The Trojan Gates
by Sandhya Jain on 25 May 2010 21 Comments

It is now evident that Microsoft founder Bill Gates visited India to push the odious agenda of genetic engineering in agriculture. At a famous talk show, Gates mouthed platitudes about the world being unable to feed its growing population with existing technologies. The only solution, he argued, is agricultural biotechnology, and its only masters are Western corporates determined to control the resources of the entire world, and make a killing while doing so.


Gates was clearly intervening in the national debate over genetically modified food crops, to overcome Environment Minister Jairam Ramesh’s current veto on commercial cultivation of BT brinjal, after it was proved that the Genetic Engineering Approval Committee gave its sanction without conducting all the mandatory tests. Gates revealed that the Melinda and Bill Gates Foundation, hitherto concerned with healthcare, is now investing in agriculture projects (which probably means he owns handsome shares in leading GMO firms).


The GM food controversy is not about resisting new plant varieties with higher productivity. There is a concerted movement by seed corporations of the United States and Europe, ably assisted by the United Nations and the Food and Agricultural Organisation, to snatch ordinary farmers’ rights over their seeds. It threatens the very right to life in the non-western world.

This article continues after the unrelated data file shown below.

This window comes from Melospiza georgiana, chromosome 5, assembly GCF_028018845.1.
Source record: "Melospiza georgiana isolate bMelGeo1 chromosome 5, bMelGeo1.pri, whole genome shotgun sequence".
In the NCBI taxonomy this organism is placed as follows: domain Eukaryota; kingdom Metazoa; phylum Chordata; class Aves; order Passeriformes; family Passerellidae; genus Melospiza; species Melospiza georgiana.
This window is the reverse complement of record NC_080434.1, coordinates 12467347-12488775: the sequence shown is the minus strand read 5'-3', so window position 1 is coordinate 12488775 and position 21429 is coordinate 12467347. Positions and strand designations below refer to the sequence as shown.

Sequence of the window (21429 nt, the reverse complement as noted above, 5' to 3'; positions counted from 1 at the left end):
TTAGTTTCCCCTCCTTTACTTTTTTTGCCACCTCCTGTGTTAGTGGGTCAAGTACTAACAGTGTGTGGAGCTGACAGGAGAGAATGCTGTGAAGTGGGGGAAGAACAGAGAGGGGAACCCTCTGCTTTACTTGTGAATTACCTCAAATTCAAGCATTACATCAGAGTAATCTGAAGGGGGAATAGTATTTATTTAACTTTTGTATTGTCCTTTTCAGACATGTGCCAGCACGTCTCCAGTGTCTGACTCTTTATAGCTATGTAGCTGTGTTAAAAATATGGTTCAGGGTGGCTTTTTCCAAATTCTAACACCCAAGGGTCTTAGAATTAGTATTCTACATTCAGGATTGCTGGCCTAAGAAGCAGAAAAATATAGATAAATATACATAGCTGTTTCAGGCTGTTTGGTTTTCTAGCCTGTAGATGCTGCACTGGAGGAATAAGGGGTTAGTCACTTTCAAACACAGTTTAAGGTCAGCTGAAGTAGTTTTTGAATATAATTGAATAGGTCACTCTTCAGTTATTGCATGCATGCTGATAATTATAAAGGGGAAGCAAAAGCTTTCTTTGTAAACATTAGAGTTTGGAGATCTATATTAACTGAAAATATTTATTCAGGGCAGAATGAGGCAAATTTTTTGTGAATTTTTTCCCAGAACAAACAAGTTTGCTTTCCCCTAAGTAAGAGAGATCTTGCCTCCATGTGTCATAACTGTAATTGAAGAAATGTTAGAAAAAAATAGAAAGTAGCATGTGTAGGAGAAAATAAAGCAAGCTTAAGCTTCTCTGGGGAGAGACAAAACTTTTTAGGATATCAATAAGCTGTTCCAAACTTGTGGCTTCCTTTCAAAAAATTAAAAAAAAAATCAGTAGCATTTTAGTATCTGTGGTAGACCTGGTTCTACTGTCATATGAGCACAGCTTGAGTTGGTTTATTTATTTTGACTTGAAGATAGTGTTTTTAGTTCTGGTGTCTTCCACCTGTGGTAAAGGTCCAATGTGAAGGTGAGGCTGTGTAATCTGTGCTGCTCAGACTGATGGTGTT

Study, for instance, the implications of Paul Bremer’s Order 81 of April 26, 2004, whereby the Coalition Authority banned Iraq farmers from using their own seeds and forced them to buy from multinational seed corporations of America and Europe. It is part of a neo-colonial project to destroy seed and plant diversity in the world, to expand markets and profits, and ultimately, to control world population in the manner desired (recall colonialism’s man-made famines in several parts of the globe).


Order 81 is a warning to the non-white, non-Christian world of its fate via the seed corporations. Farmers will lose the basic right to life from seed, the liberty to grow traditional foods with multiple traditional seeds that seasonally cater to people’s nutritional needs. Order 81 bans farmers from re-using seeds of protected varieties or any variety. The genetically altered seeds are called ‘protected variety’ and unregistered or local seeds the ‘infringing variety’ (what an obscenity). Iraqi farmers have to sign an agreement to pay a ‘technology fee’ and an annual license fee. Plant Variety Protection (PVP) has made seed saving and reusing illegal and ‘similar’ seed plantings punishable by severe fines and imprisonment. The seed corporations want to replicate this atrocity all over the world.


The planning was meticulous. On August 8, 2005 Reuters reported that Iraqi seed supply is at risk: “... The war in Iraq destroyed the country’s seed industry, putting the country’s domestic food supply at risk… The Food and Agriculture Organisation said it needed $5.4 million to help the agriculture ministry rebuild a seed industry destroyed by the fighting and looting. Iraq had a relatively stable and functioning public-sector-controlled seed industry before the war in 2003... Iraq can now cover only 4 percent of its demand for quality seeds from its own resources... This is wonderfully convenient for the corporations; first outlaw the seeds and destroy them, or vice versa, because no one is watching anyway.